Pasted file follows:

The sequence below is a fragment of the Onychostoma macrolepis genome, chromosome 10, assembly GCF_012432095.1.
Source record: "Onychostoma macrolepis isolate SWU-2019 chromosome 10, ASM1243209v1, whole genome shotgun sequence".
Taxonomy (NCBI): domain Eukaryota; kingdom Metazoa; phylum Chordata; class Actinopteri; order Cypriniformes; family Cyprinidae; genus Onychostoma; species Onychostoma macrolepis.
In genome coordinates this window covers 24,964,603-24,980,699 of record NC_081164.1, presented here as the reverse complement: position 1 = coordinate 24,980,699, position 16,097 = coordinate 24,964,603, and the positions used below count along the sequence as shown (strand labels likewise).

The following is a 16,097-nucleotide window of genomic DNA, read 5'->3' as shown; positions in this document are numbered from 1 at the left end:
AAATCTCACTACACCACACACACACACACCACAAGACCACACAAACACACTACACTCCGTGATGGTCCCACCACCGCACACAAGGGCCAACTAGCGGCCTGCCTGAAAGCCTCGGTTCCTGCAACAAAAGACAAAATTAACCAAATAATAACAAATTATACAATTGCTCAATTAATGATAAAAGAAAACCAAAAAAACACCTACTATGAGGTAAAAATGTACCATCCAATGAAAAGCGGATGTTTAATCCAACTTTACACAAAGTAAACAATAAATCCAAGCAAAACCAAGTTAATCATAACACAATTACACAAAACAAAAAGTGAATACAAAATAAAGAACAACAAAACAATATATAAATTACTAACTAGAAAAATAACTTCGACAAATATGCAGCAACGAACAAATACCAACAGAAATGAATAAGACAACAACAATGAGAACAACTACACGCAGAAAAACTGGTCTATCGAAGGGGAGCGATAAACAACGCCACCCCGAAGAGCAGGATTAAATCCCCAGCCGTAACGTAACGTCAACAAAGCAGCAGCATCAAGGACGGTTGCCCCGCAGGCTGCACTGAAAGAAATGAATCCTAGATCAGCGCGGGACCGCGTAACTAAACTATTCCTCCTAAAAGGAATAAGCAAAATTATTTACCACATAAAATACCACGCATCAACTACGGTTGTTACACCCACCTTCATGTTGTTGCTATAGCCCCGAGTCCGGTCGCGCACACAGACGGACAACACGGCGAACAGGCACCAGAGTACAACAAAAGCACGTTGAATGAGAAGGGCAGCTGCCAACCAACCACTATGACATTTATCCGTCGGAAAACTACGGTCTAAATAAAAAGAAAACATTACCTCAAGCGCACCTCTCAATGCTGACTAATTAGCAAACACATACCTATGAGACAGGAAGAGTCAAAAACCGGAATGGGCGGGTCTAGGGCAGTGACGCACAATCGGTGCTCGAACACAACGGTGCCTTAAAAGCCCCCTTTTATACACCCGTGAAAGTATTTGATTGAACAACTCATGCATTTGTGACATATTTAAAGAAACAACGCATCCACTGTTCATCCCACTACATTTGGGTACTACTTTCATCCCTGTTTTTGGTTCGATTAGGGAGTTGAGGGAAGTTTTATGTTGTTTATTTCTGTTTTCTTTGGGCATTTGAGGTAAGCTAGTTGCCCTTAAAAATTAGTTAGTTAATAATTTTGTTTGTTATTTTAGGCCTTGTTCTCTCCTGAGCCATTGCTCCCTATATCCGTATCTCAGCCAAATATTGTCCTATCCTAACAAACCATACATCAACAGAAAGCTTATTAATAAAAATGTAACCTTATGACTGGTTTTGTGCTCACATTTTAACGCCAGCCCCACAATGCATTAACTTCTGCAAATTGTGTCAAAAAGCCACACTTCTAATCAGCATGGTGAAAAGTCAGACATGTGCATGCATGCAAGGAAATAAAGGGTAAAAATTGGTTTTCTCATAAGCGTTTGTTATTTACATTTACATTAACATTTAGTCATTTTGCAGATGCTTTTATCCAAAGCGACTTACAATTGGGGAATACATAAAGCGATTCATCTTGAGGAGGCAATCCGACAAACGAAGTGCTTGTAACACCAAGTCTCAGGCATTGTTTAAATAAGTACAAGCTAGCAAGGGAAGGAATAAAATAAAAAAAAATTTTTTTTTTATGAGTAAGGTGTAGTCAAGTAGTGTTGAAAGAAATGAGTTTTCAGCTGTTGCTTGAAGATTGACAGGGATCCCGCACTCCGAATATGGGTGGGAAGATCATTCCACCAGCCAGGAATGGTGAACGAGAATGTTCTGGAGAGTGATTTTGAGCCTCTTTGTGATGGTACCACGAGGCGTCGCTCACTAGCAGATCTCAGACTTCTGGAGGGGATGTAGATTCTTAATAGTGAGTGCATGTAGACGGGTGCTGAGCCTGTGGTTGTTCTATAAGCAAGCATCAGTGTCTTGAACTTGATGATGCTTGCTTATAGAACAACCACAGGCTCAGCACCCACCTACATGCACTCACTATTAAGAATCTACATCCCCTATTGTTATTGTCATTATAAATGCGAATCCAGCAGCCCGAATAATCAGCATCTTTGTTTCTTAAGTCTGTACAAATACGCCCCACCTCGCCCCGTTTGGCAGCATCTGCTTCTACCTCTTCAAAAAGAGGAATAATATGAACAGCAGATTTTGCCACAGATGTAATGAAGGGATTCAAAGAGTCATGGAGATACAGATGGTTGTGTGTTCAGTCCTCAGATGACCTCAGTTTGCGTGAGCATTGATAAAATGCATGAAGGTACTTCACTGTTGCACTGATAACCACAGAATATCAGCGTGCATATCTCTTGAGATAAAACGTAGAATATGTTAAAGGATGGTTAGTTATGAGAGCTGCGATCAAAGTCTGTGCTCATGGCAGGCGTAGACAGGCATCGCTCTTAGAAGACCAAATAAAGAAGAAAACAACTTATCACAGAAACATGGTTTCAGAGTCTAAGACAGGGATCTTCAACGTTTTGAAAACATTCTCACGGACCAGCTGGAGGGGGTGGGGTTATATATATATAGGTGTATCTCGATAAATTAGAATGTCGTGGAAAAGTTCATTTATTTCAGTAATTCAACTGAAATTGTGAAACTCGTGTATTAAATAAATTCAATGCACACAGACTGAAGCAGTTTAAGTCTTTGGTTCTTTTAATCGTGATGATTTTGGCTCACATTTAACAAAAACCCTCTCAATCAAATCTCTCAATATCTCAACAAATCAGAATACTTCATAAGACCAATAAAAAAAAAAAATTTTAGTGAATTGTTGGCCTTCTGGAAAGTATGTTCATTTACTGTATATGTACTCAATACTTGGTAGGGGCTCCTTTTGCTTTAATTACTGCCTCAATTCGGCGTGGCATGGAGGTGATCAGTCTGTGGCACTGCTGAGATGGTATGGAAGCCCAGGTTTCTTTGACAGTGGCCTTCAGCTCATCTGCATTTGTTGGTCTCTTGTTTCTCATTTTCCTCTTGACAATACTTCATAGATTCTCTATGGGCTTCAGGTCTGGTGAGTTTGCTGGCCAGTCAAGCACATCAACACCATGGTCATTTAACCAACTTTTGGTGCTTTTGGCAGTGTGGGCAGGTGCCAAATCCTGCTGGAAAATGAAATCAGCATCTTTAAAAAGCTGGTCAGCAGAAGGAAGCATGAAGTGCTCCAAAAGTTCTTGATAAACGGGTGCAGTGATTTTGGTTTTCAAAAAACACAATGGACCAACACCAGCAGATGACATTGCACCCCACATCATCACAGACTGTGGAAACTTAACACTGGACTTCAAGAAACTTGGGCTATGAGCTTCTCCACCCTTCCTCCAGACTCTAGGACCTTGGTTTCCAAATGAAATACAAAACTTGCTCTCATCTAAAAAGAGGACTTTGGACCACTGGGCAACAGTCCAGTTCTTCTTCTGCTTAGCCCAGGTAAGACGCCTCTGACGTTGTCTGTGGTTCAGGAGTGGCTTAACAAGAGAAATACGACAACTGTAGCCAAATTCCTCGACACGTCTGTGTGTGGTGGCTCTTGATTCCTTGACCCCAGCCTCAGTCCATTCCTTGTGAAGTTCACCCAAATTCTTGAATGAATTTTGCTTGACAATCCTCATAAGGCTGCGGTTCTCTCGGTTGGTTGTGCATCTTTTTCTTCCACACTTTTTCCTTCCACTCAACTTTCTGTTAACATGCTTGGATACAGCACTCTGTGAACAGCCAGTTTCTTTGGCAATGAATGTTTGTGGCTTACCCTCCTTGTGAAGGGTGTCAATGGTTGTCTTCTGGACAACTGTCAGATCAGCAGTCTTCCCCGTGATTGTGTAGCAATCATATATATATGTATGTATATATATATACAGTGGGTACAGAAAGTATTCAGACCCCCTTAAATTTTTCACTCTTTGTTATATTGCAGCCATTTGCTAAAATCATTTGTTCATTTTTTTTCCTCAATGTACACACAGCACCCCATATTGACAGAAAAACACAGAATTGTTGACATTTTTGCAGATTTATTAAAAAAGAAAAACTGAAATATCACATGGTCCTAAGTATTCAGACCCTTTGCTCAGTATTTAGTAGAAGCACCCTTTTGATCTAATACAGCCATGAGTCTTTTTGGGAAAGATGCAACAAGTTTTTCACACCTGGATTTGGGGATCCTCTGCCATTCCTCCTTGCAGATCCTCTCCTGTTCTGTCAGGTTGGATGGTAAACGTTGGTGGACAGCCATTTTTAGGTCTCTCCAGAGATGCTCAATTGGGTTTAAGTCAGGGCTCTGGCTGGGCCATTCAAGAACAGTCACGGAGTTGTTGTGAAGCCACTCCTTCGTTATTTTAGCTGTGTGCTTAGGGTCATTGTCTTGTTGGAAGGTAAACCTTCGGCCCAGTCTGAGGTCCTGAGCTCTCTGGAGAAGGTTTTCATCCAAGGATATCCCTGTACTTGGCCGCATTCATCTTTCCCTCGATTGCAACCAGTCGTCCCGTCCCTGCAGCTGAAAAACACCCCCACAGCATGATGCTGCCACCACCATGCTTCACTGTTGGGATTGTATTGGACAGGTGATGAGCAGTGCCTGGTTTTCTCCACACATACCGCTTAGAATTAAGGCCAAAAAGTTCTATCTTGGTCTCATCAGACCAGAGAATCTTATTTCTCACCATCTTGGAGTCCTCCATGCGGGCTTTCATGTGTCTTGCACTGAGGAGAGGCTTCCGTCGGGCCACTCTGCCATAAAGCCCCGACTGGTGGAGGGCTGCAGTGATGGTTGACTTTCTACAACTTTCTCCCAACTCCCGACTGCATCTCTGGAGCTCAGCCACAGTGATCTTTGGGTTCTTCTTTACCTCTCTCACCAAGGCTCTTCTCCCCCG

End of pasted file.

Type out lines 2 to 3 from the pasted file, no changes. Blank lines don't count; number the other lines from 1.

Source record: "Onychostoma macrolepis isolate SWU-2019 chromosome 10, ASM1243209v1, whole genome shotgun sequence".
Taxonomy (NCBI): domain Eukaryota; kingdom Metazoa; phylum Chordata; class Actinopteri; order Cypriniformes; family Cyprinidae; genus Onychostoma; species Onychostoma macrolepis.